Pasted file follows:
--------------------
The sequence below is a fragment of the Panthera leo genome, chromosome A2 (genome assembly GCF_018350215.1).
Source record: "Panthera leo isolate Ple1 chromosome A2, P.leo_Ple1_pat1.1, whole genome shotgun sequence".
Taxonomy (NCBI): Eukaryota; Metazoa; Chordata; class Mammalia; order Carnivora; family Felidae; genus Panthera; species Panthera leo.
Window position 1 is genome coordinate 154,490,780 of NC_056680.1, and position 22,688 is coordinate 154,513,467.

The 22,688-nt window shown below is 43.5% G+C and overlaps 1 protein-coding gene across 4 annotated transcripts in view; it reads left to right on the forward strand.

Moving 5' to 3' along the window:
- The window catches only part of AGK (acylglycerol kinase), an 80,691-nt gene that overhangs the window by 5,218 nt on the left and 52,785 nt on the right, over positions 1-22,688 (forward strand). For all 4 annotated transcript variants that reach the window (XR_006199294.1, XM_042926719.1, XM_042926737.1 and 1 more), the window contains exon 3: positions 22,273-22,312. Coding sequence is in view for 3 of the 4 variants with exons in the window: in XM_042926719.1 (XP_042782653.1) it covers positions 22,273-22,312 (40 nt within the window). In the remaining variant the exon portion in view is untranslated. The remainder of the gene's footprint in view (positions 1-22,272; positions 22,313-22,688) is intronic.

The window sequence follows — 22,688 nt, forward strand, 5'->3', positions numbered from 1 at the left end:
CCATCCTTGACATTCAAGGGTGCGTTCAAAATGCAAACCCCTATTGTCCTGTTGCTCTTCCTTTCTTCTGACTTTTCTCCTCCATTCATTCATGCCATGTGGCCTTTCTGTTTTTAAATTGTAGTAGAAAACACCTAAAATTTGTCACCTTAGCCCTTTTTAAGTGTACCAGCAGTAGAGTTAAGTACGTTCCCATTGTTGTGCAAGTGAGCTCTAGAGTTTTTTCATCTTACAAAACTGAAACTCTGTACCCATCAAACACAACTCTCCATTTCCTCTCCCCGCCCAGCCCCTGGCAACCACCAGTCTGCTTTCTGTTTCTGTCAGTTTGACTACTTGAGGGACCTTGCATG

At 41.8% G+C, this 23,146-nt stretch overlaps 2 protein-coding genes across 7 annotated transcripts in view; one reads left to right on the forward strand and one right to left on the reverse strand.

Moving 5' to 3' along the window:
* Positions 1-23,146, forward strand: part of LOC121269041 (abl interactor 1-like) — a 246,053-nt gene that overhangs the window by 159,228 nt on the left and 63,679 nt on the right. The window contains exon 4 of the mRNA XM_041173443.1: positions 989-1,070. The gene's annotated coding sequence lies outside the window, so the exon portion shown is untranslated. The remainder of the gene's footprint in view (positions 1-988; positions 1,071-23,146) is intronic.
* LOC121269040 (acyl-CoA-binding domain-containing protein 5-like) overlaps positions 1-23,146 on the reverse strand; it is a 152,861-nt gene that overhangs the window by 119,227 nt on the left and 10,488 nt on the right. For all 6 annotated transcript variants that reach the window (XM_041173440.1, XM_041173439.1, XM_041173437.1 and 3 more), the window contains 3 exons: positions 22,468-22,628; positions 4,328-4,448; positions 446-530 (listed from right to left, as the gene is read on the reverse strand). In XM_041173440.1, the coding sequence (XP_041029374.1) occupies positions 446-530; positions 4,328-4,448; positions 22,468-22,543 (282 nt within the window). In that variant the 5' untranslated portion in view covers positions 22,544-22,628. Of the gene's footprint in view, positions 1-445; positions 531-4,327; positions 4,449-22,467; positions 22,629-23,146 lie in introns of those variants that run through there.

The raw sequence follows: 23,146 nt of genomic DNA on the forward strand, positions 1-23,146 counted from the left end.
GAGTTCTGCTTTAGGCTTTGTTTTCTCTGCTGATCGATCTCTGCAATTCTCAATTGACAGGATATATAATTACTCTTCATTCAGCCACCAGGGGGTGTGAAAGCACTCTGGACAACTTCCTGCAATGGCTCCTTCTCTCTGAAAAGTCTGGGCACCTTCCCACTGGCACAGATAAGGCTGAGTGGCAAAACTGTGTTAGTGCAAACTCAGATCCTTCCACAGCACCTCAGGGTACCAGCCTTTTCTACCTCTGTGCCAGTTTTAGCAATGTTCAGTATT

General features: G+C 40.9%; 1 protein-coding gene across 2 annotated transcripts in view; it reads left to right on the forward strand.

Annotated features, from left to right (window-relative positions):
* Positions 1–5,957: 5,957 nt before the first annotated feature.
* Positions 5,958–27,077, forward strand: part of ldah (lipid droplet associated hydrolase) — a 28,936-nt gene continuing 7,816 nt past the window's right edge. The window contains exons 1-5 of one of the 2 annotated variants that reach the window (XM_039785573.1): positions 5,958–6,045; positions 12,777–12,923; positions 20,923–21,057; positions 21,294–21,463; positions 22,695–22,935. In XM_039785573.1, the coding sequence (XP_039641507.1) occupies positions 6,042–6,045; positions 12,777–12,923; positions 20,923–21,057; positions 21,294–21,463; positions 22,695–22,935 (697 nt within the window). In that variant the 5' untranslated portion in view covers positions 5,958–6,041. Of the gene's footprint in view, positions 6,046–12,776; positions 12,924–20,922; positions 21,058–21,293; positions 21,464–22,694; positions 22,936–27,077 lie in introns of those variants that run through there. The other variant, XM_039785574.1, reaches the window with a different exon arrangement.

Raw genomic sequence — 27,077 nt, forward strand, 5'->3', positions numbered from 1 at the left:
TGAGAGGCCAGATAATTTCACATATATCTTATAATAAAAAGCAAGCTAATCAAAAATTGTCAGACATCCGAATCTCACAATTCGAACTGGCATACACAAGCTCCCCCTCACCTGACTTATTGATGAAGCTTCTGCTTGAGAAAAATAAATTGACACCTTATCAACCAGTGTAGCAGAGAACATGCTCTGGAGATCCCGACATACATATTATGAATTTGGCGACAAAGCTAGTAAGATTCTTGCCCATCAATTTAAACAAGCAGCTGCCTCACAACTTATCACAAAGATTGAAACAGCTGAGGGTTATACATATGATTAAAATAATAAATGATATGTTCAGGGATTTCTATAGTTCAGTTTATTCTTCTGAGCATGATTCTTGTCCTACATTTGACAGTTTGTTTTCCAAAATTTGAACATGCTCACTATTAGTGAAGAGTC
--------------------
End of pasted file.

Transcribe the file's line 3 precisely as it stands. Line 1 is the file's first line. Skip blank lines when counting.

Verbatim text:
Taxonomy (NCBI): Eukaryota; Metazoa; Chordata; class Mammalia; order Carnivora; family Felidae; genus Panthera; species Panthera leo.